McCoy Hot Rod
1947-48 "As Run" McCoy Hot Rod with Red Head motor (serial number 5609). Proper Duromatic tires front and rear. Motor has excellent compression. Wired nicely.
This example has the screen grill (possibly available with slotted grill as seen in the ads). Approx 2000 (estimated) sold.
Based on the Ford Model A (with a '32 grill). From the DuroMatic advertisment: "Muroc Dry Lake V-8 Roadster".
Belly Tanks web site Dry Lakes Racing at Muroc 1933
Nice 1:1 example
(Copy from Bichnstuff-ebay 8/2012)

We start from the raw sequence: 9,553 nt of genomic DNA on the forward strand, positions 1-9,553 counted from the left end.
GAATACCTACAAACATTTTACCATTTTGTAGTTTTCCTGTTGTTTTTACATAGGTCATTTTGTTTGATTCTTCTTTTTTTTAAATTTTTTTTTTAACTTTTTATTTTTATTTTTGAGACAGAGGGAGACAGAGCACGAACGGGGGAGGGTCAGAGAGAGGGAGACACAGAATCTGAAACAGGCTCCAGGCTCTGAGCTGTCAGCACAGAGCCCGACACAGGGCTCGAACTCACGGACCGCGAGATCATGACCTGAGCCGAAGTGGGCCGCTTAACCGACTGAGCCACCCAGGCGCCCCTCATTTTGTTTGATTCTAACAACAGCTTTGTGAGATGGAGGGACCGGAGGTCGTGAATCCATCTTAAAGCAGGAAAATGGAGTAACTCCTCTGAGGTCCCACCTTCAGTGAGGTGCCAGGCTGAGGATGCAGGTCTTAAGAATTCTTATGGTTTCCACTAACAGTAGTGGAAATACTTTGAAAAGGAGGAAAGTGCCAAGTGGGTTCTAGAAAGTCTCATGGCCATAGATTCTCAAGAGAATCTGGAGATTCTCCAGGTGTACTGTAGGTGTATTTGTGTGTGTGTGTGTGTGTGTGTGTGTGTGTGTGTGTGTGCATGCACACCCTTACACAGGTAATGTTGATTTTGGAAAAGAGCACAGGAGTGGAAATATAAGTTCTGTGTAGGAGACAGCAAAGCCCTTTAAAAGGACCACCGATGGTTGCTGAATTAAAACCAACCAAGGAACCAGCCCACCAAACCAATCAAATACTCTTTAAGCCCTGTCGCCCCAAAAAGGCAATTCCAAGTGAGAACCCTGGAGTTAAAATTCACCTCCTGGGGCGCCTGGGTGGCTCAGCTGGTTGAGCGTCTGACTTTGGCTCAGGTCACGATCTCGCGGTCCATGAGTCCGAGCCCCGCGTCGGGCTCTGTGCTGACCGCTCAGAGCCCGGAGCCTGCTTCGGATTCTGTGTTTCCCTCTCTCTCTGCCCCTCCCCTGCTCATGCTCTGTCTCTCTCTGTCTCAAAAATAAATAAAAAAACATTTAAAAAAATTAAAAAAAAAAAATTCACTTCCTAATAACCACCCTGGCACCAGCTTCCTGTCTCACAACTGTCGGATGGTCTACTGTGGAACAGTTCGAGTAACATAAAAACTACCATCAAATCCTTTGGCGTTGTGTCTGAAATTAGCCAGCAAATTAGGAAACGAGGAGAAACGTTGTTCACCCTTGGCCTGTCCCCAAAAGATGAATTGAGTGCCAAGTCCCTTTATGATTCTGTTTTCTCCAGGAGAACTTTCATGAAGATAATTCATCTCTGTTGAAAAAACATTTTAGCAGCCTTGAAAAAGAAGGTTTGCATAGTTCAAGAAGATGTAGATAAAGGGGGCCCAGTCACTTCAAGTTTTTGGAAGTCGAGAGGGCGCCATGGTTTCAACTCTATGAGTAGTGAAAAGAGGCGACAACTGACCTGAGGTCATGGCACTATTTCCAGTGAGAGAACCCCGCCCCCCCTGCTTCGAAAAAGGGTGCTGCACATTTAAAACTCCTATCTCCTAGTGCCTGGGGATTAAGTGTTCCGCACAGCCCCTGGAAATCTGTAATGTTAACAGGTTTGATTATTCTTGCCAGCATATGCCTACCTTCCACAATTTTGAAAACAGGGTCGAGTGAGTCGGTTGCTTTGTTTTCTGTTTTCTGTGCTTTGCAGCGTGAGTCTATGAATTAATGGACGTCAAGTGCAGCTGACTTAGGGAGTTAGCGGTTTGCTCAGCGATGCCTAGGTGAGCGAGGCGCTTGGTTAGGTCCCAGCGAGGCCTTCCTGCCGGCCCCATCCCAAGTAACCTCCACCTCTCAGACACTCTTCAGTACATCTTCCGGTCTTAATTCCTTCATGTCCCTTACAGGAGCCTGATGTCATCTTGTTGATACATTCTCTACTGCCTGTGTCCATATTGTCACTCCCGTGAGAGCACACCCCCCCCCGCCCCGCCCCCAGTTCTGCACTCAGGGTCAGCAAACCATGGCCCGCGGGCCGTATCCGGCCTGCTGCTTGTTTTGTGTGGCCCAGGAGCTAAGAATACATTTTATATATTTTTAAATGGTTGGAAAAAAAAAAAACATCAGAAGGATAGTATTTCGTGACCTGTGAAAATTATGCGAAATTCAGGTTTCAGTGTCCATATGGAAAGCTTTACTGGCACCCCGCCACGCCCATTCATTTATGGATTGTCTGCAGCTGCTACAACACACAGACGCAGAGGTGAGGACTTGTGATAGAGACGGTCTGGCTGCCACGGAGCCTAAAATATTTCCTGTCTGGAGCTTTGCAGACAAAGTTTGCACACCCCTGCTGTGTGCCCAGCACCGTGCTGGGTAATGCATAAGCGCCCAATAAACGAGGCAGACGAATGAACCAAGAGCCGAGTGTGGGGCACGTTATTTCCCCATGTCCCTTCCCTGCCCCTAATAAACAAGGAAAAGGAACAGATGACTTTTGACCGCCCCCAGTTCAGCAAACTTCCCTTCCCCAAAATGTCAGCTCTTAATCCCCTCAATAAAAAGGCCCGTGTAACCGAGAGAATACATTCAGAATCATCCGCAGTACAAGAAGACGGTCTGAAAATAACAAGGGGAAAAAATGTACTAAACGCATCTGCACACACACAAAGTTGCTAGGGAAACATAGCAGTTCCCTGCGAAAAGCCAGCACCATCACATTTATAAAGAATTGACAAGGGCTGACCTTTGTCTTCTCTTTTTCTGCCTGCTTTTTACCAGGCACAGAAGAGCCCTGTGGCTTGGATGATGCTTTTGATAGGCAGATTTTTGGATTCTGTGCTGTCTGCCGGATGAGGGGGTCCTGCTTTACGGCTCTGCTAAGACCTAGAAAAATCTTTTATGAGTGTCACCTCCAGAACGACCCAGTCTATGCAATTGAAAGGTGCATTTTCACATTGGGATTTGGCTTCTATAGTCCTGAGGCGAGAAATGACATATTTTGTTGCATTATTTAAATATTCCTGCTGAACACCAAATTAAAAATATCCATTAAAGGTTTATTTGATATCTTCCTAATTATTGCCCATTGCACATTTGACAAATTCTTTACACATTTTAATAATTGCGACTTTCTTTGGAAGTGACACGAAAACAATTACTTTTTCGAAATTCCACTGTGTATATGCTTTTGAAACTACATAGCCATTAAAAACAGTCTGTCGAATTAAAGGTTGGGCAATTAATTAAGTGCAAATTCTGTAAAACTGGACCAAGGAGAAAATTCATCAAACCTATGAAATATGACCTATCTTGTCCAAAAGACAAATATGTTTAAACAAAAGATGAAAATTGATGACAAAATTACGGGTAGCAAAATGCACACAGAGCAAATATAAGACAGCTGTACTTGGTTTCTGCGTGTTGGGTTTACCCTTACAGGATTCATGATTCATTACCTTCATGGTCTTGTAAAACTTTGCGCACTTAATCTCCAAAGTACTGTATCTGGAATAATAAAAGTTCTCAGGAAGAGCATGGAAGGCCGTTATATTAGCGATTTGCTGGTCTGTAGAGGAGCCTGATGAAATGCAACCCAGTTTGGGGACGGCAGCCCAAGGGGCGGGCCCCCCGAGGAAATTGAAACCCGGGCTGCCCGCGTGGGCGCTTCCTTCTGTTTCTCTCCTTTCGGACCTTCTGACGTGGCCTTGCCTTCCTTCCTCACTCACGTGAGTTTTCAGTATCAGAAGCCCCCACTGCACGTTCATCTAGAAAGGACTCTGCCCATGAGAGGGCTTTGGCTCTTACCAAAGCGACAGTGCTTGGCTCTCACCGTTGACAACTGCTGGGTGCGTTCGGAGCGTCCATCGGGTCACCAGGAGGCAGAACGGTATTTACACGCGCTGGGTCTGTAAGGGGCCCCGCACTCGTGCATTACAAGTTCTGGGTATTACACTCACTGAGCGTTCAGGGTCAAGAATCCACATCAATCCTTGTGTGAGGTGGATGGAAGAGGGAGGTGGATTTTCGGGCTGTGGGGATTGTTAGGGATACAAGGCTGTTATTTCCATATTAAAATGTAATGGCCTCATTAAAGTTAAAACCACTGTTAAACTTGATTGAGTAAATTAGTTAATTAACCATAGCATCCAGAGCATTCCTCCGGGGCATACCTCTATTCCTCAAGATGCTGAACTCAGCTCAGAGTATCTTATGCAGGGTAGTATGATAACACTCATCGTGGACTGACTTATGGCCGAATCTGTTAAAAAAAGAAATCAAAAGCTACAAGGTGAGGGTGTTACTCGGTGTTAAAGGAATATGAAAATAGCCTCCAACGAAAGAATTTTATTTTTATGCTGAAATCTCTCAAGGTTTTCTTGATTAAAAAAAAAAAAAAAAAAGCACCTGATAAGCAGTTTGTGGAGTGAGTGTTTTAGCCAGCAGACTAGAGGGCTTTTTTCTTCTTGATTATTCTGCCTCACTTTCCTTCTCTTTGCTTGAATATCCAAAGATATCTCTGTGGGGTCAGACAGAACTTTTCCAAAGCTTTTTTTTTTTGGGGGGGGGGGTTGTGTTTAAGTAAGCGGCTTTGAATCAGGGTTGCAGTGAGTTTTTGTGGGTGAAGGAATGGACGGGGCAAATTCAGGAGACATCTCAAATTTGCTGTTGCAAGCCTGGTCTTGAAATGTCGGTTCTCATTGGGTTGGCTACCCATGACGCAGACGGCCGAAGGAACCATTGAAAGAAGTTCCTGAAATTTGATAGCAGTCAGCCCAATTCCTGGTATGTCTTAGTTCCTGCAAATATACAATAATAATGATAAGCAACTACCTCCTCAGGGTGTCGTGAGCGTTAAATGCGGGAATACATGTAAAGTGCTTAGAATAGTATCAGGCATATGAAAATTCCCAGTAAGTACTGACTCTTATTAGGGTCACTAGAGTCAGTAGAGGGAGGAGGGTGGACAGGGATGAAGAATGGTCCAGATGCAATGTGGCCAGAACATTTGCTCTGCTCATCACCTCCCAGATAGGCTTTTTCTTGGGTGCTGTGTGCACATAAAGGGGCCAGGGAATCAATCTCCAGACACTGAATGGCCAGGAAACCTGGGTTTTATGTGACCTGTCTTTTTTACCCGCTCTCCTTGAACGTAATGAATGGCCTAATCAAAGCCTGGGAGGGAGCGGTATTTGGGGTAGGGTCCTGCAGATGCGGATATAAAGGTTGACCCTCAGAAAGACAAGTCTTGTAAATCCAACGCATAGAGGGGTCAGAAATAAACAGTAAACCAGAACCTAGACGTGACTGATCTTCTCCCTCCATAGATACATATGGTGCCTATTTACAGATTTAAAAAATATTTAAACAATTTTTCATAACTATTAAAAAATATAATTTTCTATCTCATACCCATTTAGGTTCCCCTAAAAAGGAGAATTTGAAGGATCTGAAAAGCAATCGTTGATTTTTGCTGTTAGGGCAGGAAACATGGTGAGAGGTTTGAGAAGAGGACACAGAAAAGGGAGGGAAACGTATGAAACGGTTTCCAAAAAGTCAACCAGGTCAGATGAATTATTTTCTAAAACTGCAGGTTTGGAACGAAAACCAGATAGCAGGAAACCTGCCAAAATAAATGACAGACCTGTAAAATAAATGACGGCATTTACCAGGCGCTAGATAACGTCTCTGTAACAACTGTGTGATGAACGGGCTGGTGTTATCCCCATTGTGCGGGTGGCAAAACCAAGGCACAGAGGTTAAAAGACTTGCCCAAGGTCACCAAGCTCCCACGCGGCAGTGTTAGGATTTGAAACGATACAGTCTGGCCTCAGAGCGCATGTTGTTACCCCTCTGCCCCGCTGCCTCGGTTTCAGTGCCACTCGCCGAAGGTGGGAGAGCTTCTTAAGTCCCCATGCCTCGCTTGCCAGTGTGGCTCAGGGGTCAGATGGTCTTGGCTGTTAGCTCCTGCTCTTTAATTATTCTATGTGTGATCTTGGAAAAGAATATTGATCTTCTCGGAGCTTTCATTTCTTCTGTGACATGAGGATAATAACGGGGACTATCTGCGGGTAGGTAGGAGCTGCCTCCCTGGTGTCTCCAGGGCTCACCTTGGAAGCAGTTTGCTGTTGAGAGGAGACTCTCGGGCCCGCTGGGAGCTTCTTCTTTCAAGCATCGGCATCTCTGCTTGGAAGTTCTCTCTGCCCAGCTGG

McCOY HOT ROD ROADSTER TETHER CAR AS RACED 1946 Dick McCoy patterned is new Doro-matic Hot Rod after the popular west coast Model-A ford roadsters running at the dry-lakes, circle tracks and drag strips. First introducing his hot rod to the national public in the 1946 October issue of Model Craftsman and the 1947 Jan/Feb issue of Rail and Cable News. The car was already being sold and track tested on the west coast well before that time. Earliest ads showed the car with a slotted grill shell, this most likely was an artist's concept drawing, according to McCoy; the car was never produced with a slotted grill shell. Priced at $42.50, (less engine), it would take another $35.00 for a new McCoy red head .60 engine. Adding the cost of a new coil, condenser, ignition switch, bridle, battery pack, a couple of spark plugs and some fuel, a car ( ready to run) could cost its owner close to $100.00, a lot of money for the average working man in 1946,( equivalent to $1,185.00 today) but this was never a "poor mans hobby". The McCoy car and engine combination was good for almost 90mph right out of the box. A month later in Nov. Ed's Specialty's advertised there "Roadrunner" hot-rod, first at $32.50 and then at $18.50, half the price of the McCoy car. The cars soon became very popular with west coast racers and McCoy estimated approx 2,000 cars were sold. Both cars were reproduced in the 80's and 90's by at least 5 different people that we know of, with some casting kits still available today. It wasn't until June of 1947 that McCoy's hot rod ads showed the car with a more traditional 32 Ford style grill shell. The grill shell and wind shield frames were mad in two versions, brass or anodized metal, with a mesh grill insert and plastic wind shield, both fastened to the body with either small brass pins or screws. The new hot rod owners soon found out that they would have to run in the AMRCA's "spur-gear" class, competing against the new world record setting McCoy Teardrop and the Mathews V-Cars, also the pre-war stream liners like the Dooling "Frog" and Rexner "Zipper" now powered with improved post war engines. The only car they could beat was the "Hiller Comet" (considered just a toy by most). Finding it hard to compete in spur gear; they voiced their objection with the East coast AMRCA, only to be ignored by the race committee officials. Taking their complaints to the West Coast oriented IMRCA was a different story. With the help of Baab's Rail & Cable News (a personal friend of Dick McCoy) it didn't take very long before a "Hot Rod Class" was approved, and implemented at the very next IMRCA event on Oct 19th in Ontario, Calif. Not to be left behind the AMRCA soon followed suit with a similar class. The hot rod was now "in a class of its own"! Like true hot rodders, it didn't take long before the factory stock cars were being modified, and more and more "roadster" style "home builts" were being entered in events through out the country, with many larger clubs having there own roadster groups, like the "Hot Rod Team" of Hunting Park, Calif. and the "Reading Hot Rods "of Pa., even special hot rod style trophies were being awarded. Modifications included reducing the large frontal area and height of the stock cars, giving them a lower and more streamlined profile, also using wood body tops to reduce the weight. The modified vs. factory stock cars started new problems within the hot rod classes, as there was a big difference in there speeds. Neither of the two sanctioning organizations would make any official distinctions between stock and modified racing in the same class. Owners of McCoy's hot rod soon found out that it didn't take too many laps around the track before the fragile grill shell would be easily damaged, as it was only fastened to the top body half with two small pins or screws, leaving the lower part of the shell to hang freely with no support. Easily damaged every time the body halves were taken apart or when the car was put on a work bench or held against an electric or gas starter motor. Equally, the windshield frame and plastic windshield was prone to damaged, especially if a broom was being used to hit the ignition kill switch rod, (it didn't do much to help the cars speed either). The stock air scoops and exhaust pipes were considered decorative, nothing more. Cars were more functional and efficient with out all the dress-up items, and in the pursuit of speed, either broke off, were removed, misplaced or just discarded. Like in any car competition, there were still the "beauty queens" competing for the best looking award. The hot rod in most cases was considered a "fun class", it was affordable to race in, it still looked like a traditional race car and not like the proto's and spur-gears cars, it could actually be seen circling the track to the delight of the spectators. As the years went on, national speed records increased slowly i.e.: 95mph in 1946, 109.9 in 1947 and 114.2 in 1948 and by late 1950, L. Toppano of Washington State won the IMRCA championship with his homebuilt cut down roadster, powered by a highly modified Ilg-Dooling 61 reaching an unprecedented speed of 122.44mph. Celebrating the popularity and time less design of his successful 1946 venture, Dick McCoy re-issued, (in limited quantities) his popular Hot-Rod in the early 1990's, the name "McCoy" prominently embossed across the bottom pan